As the title states, One Hundred Fish Fountain (2005) comprises nearly as many hollow bronze fish, cast from nature and suspended in the air on wires, as if swimming in deep water. Below them is a shallow basin, deftly cobbled together from rubber sheeting, which measures 25 feet by 28 feet. The environmentally scaled sculpture all but fills the room, allowing just a narrow track for the viewer to edge around the perimeter, in much the same way as Nauman’s early corridor works first invited then restricted movement.
Some of the fish are set just a foot or two above the basin while others hang as high as ten feet, creating a loose topological structure. Water is pumped intermittently into each of them via snaking intravenous tubes. Once the fish fill up with water, they spurt energetically via random perforations. The thousand or so rivulets of water thus produced create an effusive aural and visual din that that imparts to the work the humid force of a natural waterfall. The fountain runs like this for fifteen minutes, shuts down for two, and then the cycle begins anew. As the pumping ceases, the water slows to a drip until it ceases altogether. The draining water is caught in the basin beneath, where it is reticulated so that the process can resume. During the passive period, the noise and activity all but cease; what had been an exuberant spurt slows to a deathly drip until the pump kicks back in and life returns.
A native of the American heartland, Nauman has rarely cited it as an overt influence, however, he has acknowledged that One Hundred Fish Fountain is rooted in his memories of boyhood fishing expeditions with his father. The fish that make up this extraordinary ensemble are the kinds that he used to catch all those years ago–catfish, bass, whitefish and so on. All those employed in the casting of this extraordinary nature morte were caught in the Great Lakes by Nauman and his friend and dealer, the late Donald Young, thus anchoring this unique and poignant work even more firmly to the locus of autobiography.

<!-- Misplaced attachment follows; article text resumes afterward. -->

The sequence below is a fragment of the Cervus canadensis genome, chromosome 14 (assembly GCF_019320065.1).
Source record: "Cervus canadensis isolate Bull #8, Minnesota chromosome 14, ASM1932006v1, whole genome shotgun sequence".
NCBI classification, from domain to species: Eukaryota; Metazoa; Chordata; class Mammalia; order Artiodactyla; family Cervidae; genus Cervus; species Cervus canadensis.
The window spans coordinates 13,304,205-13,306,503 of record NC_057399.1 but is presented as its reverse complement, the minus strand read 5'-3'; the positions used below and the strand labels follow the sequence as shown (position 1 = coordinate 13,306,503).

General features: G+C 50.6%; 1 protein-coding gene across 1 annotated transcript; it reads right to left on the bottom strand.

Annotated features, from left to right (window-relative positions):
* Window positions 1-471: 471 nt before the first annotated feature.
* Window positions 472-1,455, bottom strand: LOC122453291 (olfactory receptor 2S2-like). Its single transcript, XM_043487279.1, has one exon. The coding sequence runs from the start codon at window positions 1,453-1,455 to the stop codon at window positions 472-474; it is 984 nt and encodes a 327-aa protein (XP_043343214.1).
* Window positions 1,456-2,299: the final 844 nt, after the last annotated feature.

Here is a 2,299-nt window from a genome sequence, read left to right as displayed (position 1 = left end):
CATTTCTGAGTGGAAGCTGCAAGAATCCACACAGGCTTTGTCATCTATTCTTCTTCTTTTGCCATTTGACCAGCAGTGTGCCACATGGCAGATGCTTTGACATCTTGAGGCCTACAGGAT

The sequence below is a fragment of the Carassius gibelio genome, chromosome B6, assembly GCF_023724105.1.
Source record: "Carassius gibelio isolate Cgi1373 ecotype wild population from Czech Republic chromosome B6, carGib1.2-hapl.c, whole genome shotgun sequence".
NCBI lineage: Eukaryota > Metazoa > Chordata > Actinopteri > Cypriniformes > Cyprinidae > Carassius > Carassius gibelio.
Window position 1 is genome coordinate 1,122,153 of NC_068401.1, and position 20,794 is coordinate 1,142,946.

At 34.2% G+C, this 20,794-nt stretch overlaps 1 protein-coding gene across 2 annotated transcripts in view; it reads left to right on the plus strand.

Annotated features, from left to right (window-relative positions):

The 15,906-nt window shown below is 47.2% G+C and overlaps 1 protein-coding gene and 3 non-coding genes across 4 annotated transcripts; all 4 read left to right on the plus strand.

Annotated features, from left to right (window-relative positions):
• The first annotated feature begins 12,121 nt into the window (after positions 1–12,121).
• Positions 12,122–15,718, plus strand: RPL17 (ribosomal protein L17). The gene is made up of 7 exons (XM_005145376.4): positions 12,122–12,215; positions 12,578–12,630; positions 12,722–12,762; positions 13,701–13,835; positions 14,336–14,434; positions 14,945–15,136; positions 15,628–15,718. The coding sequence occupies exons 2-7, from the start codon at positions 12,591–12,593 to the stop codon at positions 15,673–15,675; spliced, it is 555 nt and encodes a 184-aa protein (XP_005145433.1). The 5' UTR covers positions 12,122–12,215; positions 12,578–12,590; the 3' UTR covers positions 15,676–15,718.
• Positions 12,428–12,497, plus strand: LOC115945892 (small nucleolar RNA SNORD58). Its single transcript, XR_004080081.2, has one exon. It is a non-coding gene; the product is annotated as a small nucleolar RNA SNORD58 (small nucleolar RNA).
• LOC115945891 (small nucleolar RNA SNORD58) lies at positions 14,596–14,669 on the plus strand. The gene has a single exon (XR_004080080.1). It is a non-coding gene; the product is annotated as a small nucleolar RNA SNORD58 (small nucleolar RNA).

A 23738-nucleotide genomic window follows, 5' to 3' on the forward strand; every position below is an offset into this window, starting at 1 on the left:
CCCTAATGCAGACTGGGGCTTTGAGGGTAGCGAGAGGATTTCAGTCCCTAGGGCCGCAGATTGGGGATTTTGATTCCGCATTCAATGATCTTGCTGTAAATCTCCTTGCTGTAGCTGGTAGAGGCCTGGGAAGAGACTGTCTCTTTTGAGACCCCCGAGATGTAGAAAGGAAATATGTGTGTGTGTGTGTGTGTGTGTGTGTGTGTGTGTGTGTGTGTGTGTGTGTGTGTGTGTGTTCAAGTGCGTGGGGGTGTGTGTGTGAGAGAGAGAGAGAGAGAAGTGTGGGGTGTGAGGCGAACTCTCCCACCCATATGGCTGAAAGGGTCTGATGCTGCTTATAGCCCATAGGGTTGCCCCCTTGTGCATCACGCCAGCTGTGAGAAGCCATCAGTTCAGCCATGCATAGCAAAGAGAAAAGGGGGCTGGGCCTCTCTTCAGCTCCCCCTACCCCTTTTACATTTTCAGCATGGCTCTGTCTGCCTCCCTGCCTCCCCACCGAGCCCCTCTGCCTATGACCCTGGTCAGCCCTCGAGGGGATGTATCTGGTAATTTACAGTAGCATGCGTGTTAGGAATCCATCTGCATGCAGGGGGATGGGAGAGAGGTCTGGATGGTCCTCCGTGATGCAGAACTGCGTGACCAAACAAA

One Hundred Fish Fountain also recalls the exhilarative air of Nauman’s seminal Self-Portrait as a Fountain (1966-67), his corporeal riposte to Marcel’s Duchamp’s game-changing readymade. But by re-visiting the prank of his artistic youth and transferring the irreverent gesture into the terms of monumental sculpture and ecological metaphor, he also grants the viewer a visceral immersion in the systole and diastole of time and memory.
Bruce Nauman was born in 1941 in Fort Wayne, Indiana. He studied mathematics, physics and studio at the University of Wisconsin, Madison and then pursued an MFA at the University of California, Davis. Recent solo exhibitions include “Bruce Nauman: Mapping the Studio I (Fat Chance John Cage),” the Dia Center for the Arts, New York (2002); “Bruce Nauman: Mapping the Studio,” Museum für Gegenwartkunst, Basel, Switzerland (2002); “Bruce Nauman: Theaters of Experience,” Deutsche Guggenheim, Berlin, Germany (2003); “Bruce Nauman: Make Me Think Me,” Tate Liverpool, England (2006); “A Rose Has No Teeth: Bruce Nauman in the 1960s,” UC Berkeley Art Museum & Pacific Film Archive (2007); “Bruce Nauman: Dead Shot Dan,” Contemporary Art Museum St. Louis, MO (2009); and “Notations/Bruce Nauman: Days and Giorni,” Philadelphia Museum of Art (2009). His work has been included in the Whitney Biennial (1977, 1985, 1987, 1991, and 1997) and the Venice Biennale (1978, 1980, 1999, 2005, and 2007).
Nauman lives and works in Northern New Mexico.